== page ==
The Photogenic Food Phenomenon

Updated: Sep 15

It’s hard to make it through a scroll of Instagram without seeing a scintillating smoothie bowl or a brilliant batch of brownies.


Food photographs are taking over our screens, there is no doubt about it, but have you ever considered the impact this is having on our diets, minds and lives?


I certainly hadn’t until I read a recent Women’s Health article – so no judgement if you haven’t either! This blog is not a good or a bad perspective of the social media food phenomenon but more an exploration of our digital dietary landscape.


If you are reading this and thinking, ‘oh god I am a serial food poster’, don’t worry so am I. I love to post photos of my meals but why? Why do we get such a kick from sharing what we just ate?

I think this differs from person to person. Everyone has a different reason for posting a picture of their dog, and in the same way everyone has a different reason for posting a picture of their dinner.


I personally post food photos and recipes because I like to inspire others to use food in a way they may not have thought of before. That is why I like following food accounts and viewing images of food on my Instagram feed and so that is why I post my photos. But there is a darker side to sharing what we eat.


The contents of your Instagram feed influences you, we know that. If you are scrolling through images of salads you may feel as though that is what you SHOULD eat, you may go the other way and eat something less green that you really want and maybe then feel GUILTY about it, or you may have it together around food and eat whatever you WANT and need when you need and want. But even if you have this solid foundation in your eating there are many people who don’t.


I enjoy making my food look pretty, I am a visual person, I like pretty food even if it isn’t for the gram. I genuinely used to get pretty sad and angry at pitta breads and wraps when I was a kid because they always fell apart. And, sure when an egg splits before I have served it I might be sad for one tiny moment but this sadness doesn’t stop me from enjoying my meal. We live in a creative world, where perfection is seen to be the goal, therefore if we post a picture of food we want it to be perfect. But it doesn’t just relate to food that you post, if you think about when you make someone a special meal or a birthday cake you want it to be perfect too. But it is worth remembering how even if it isn’t perfect the thought is still there and everyone still enjoys it, despite your initial worries. We don’t want to put something out there that doesn’t represent our best, but just because we visually consume perfect food doesn’t mean we have to actually consume perfect food.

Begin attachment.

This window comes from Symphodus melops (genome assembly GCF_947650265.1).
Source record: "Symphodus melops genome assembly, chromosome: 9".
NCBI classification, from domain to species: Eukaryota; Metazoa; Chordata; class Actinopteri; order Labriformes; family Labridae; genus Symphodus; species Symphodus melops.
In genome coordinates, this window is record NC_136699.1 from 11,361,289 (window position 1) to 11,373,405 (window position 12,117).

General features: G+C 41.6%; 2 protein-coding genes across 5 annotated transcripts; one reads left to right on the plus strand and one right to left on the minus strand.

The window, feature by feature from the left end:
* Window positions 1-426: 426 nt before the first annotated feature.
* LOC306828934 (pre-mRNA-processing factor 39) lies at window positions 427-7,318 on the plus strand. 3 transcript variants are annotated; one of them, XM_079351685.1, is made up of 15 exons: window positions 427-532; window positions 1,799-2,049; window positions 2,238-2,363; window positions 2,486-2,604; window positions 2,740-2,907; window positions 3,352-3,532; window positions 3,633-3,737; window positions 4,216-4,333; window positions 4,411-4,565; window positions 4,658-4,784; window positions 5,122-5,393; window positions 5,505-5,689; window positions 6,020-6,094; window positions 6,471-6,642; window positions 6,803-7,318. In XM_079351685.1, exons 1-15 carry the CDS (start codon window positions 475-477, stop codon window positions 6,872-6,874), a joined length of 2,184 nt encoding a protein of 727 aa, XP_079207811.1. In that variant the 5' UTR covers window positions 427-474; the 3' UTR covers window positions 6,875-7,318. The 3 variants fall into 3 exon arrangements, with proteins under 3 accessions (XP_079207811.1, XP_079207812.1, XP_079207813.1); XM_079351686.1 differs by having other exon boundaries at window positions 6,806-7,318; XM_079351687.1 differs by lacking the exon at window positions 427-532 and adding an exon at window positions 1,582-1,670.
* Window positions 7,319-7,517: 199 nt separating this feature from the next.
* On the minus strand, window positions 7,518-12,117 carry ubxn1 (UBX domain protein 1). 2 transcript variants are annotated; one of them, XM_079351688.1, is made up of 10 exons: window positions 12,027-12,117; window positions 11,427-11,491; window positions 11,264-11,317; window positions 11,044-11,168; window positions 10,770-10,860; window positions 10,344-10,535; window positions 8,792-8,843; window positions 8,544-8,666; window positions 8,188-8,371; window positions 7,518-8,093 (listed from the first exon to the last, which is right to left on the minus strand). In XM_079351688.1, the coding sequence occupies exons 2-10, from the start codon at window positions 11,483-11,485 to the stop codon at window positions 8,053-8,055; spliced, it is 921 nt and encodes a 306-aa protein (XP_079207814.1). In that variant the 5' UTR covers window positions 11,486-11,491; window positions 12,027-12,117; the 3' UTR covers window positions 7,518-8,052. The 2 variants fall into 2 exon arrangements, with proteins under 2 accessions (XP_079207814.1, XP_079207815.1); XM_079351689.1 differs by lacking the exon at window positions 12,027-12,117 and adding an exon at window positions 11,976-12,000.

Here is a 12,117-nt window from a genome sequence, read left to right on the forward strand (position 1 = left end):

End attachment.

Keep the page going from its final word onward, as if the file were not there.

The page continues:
remember it is highlight, a snapshot, a sneak peak


#foodgoals or #foodporn aren’t going to stop anytime soon so we need to be considerate when we post photos of food or when we view photos of other people’s food.

In the same way we have come to realise that Instagram is a highlight reel of people’s lives it is the same for people’s Instagram food – it is a highlight. No one wants to see when I slop all the contents of my fridge into a pan and serve it as a beige stew…or when I have a bowl full of children’s chocolate cereal to start the day. So, when you see a photo and it makes you tailspin into dietary worry, remember it is highlight, a snapshot, a sneak peak.


Personally, I never tell people they should or shouldn’t eat anything or that they should follow a certain diet. I have no nutritional qualifications. I have no grounds to tell people what they should eat. There are some people out there who will tell you what you should eat – some of them have qualifications and actually are making reliable nutritional information more available, which is amazing – some of them are no more qualified than you or I. Just remember if you are following someone that makes you critical about your own diet then maybe it’s time for an unfollow – or a mute till you are more secure in your choices. The only thing I do say people should do is try to combat food waste – but that is applicable to all diets – and even then I never force this on people.


I love to see the food creations that people come up with. I find it encourages me to try new things. It encourages me to broaden my culinary wings and try things that I never knew how to cook and in some cases that I never even knew I could eat. Case and point Max La Manna’s BBQ ‘pulled pork’ banana skins that I am currently obsessed with. (Recipe Here)


I will continue to post photos of my meals and hope that others see them as inspiration for the next time they are blankly looking at ingredients in their fridge. I will continue to never tell anyone what they should or shouldn’t eat. I will continue to suggest food waste tips. I will continue to post mostly pretty food, but just remember I don’t post all that I eat and nor does anyone else. These photos swarming social media are the food highlights.



Looking for some inspiration, these are some of my favourite social media food accounts


General foodie accounts @food52 @halfbakedharvest @mobkitchen @jasminehemsley @deliciouslyella @sainsburys


Nutrition and science accounts @rhitrition @thefoodmedic


Food waste champion @maxlamanna

© Copyright Naomi Chavasse

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